Originally Posted by Andrew H.
What does it even mean to treat a purchased e-book the same as a paper book?
I would guess that it would mean that:
1. That I own the "book" as an entity to use as I will, subject to the normal laws of copyright and intellectual property.
2. That I can loan it to another on a temporary basis, sell it or give it away permanently.
3. Not be prevented from reading it - I know this is the tricky bit in the ebook/physical book comparison - but it seems reasonable that I should be able to make a back-up copy (given the potential for corruption and loss in electronic media) and be able transfer it to different a different device (sinces devices do fail and better models appear), not necessarily from the same manufacturer but also not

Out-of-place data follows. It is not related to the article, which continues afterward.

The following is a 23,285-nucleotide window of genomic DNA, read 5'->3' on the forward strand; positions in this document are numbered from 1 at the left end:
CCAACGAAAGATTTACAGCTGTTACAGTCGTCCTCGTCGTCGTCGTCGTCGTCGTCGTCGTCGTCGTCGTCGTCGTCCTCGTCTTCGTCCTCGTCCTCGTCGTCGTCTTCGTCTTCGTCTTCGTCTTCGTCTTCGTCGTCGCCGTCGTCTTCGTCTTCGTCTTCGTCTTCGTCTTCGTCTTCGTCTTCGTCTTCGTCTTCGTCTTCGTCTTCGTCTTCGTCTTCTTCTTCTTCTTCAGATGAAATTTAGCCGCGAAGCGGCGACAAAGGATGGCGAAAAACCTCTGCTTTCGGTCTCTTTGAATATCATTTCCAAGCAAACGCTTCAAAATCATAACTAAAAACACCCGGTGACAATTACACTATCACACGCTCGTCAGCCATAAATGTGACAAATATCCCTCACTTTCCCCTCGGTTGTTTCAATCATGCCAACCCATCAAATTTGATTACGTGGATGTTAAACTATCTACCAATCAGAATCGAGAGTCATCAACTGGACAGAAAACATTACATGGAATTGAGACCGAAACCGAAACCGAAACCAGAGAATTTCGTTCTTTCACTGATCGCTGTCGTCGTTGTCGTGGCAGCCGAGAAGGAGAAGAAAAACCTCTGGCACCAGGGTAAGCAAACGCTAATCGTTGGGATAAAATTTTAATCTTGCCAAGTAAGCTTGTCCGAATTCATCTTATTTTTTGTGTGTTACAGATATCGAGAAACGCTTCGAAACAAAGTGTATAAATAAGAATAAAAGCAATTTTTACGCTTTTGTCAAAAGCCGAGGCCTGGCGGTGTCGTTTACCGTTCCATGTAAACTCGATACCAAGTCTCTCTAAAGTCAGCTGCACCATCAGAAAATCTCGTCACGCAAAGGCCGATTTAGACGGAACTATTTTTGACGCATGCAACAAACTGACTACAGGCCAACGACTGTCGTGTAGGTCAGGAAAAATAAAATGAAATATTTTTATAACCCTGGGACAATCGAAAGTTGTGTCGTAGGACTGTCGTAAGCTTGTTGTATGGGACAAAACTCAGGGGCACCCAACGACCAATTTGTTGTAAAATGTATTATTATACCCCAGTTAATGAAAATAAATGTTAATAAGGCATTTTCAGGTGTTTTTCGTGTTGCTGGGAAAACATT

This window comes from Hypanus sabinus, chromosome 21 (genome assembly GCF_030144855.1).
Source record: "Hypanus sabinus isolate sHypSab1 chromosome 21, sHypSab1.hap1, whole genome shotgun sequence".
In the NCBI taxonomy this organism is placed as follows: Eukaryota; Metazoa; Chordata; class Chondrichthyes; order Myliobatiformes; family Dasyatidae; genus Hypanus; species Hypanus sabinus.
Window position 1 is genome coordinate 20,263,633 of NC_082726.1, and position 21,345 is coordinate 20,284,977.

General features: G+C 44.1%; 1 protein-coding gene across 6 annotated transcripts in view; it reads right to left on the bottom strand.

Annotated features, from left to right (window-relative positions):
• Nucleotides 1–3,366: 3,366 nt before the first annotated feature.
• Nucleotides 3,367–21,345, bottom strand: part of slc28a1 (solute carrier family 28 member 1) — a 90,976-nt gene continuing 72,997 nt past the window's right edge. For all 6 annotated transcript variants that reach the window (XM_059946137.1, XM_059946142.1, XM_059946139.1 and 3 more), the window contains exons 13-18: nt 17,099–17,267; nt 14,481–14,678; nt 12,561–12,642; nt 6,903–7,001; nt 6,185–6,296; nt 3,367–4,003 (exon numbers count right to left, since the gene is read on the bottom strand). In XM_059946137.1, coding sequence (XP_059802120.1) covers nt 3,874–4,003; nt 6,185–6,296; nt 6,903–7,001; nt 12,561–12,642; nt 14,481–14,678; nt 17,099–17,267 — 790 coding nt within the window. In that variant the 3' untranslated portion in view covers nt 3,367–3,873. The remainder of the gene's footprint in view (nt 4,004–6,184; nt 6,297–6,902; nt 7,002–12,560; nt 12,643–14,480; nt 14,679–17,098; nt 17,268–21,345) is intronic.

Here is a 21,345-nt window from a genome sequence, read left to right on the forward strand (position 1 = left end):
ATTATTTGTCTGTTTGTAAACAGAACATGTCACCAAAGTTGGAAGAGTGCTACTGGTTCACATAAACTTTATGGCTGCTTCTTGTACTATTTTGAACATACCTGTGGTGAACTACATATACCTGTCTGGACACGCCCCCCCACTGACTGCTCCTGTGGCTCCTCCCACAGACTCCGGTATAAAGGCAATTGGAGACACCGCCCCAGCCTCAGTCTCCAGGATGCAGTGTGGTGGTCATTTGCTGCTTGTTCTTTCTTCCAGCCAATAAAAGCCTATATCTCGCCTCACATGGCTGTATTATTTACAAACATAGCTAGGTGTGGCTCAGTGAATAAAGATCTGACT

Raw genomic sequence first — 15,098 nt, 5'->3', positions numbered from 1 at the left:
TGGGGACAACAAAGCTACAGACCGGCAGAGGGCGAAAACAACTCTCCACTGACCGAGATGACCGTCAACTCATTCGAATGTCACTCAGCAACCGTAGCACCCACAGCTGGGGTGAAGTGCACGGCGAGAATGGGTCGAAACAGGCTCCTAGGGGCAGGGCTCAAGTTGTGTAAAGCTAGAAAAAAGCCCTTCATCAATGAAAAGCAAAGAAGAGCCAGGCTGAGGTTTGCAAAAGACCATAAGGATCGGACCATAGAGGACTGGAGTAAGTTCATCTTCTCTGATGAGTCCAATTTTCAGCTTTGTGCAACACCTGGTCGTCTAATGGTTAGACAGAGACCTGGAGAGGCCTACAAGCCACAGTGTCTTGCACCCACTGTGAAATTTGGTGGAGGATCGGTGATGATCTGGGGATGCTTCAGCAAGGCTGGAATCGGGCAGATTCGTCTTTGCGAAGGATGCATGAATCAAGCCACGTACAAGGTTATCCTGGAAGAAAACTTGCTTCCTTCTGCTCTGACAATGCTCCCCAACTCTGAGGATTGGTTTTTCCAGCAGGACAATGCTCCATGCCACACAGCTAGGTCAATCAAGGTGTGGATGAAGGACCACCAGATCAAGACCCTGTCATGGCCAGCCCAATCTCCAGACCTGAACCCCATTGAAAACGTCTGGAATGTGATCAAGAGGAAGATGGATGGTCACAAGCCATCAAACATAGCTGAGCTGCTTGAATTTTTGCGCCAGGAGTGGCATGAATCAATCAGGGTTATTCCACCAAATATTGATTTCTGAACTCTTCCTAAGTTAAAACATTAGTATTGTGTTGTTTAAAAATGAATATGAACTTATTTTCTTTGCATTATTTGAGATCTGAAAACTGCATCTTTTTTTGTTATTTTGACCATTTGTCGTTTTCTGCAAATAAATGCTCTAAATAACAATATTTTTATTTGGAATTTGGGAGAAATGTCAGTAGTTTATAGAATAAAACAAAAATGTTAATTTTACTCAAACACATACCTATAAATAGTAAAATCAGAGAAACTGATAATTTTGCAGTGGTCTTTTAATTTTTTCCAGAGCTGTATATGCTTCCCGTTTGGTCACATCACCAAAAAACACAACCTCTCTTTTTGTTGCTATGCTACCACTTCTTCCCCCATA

necessarily on multiple devices simultaneously (after all, you only get a single copy of each physical book you buy).
If DRM could reliably provide the above, there would be far fewer objections to it. The propiatory nature of the current systems is a big cause of the problems - they are as much (or more) about tying users into a particulay vendor/hardware as about their claimed protection of publishers' or authors' rights.